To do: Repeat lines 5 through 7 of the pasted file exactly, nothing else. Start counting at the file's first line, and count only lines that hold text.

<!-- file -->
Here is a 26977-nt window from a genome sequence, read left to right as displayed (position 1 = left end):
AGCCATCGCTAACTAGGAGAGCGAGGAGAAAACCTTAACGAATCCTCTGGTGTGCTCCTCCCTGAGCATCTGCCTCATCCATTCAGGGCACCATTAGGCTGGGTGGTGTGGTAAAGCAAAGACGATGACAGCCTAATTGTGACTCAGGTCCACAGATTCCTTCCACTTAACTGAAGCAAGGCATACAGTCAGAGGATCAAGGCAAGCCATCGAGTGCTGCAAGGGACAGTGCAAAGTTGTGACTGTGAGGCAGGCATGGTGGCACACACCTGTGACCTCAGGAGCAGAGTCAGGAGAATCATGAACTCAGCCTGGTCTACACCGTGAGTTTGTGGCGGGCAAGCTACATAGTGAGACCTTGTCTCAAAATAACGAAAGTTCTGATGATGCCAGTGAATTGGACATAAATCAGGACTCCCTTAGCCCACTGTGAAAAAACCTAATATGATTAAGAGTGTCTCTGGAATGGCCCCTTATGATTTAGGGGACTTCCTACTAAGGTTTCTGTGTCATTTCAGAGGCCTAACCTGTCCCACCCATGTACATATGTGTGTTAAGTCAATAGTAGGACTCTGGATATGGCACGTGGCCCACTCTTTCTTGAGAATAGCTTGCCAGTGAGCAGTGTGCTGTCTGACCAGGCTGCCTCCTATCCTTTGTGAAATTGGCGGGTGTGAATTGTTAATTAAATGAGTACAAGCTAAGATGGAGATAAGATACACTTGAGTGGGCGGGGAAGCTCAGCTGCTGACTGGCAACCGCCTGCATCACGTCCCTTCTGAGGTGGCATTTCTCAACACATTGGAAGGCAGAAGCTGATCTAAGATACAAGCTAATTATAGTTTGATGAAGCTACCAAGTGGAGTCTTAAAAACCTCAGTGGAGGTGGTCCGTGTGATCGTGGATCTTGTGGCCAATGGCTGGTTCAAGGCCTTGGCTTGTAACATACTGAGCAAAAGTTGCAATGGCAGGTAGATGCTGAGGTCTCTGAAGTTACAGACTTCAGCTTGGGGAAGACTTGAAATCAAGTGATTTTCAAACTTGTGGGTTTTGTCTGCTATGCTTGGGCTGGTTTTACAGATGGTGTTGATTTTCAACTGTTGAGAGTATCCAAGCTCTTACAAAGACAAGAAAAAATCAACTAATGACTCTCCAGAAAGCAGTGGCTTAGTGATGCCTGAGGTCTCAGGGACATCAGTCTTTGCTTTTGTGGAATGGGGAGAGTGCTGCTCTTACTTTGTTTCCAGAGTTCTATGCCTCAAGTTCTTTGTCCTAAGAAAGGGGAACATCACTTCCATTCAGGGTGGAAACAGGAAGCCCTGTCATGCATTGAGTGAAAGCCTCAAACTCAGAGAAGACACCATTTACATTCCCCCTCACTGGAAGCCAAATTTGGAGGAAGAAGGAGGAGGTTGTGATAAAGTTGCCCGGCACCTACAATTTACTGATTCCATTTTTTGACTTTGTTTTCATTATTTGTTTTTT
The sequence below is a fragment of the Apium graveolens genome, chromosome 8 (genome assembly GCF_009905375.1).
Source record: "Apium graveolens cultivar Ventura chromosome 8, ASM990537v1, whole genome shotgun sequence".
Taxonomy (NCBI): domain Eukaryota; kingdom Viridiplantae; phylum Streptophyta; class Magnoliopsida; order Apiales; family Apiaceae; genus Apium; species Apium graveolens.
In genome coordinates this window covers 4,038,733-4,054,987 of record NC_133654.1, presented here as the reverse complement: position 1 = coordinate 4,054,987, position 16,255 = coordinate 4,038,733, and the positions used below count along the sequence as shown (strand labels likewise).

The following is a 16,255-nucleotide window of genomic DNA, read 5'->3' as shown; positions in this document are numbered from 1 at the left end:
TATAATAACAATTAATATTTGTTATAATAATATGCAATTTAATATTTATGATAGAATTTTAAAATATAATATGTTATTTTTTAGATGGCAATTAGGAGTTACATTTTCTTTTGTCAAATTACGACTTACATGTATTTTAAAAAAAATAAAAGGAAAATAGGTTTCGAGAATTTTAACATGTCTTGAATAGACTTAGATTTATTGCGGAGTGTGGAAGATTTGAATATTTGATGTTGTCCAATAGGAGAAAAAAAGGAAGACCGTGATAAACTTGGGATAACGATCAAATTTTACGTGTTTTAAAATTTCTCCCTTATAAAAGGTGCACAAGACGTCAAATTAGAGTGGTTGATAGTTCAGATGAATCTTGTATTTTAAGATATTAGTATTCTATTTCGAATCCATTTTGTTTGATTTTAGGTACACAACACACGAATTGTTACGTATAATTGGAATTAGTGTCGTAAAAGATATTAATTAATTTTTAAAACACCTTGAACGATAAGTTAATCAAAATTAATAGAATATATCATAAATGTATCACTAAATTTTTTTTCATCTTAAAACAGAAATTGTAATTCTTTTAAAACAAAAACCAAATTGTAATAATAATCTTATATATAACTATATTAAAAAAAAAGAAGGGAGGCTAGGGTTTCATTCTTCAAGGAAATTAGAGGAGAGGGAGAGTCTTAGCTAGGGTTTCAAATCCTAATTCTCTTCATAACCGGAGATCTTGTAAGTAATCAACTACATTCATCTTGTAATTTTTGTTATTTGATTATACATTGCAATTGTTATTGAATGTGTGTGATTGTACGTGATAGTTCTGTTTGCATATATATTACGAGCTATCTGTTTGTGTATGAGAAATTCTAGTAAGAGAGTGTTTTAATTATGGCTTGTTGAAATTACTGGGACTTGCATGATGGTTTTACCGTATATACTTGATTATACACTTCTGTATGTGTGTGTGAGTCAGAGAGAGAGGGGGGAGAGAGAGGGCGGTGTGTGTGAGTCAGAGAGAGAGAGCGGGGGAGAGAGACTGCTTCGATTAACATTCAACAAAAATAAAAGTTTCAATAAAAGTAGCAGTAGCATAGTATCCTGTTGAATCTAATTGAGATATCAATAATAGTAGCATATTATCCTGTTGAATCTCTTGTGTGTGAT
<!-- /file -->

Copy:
Taxonomy (NCBI): domain Eukaryota; kingdom Viridiplantae; phylum Streptophyta; class Magnoliopsida; order Apiales; family Apiaceae; genus Apium; species Apium graveolens.
In genome coordinates this window covers 4,038,733-4,054,987 of record NC_133654.1, presented here as the reverse complement: position 1 = coordinate 4,054,987, position 16,255 = coordinate 4,038,733, and the positions used below count along the sequence as shown (strand labels likewise).

The following is a 16,255-nucleotide window of genomic DNA, read 5'->3' as shown; positions in this document are numbered from 1 at the left end: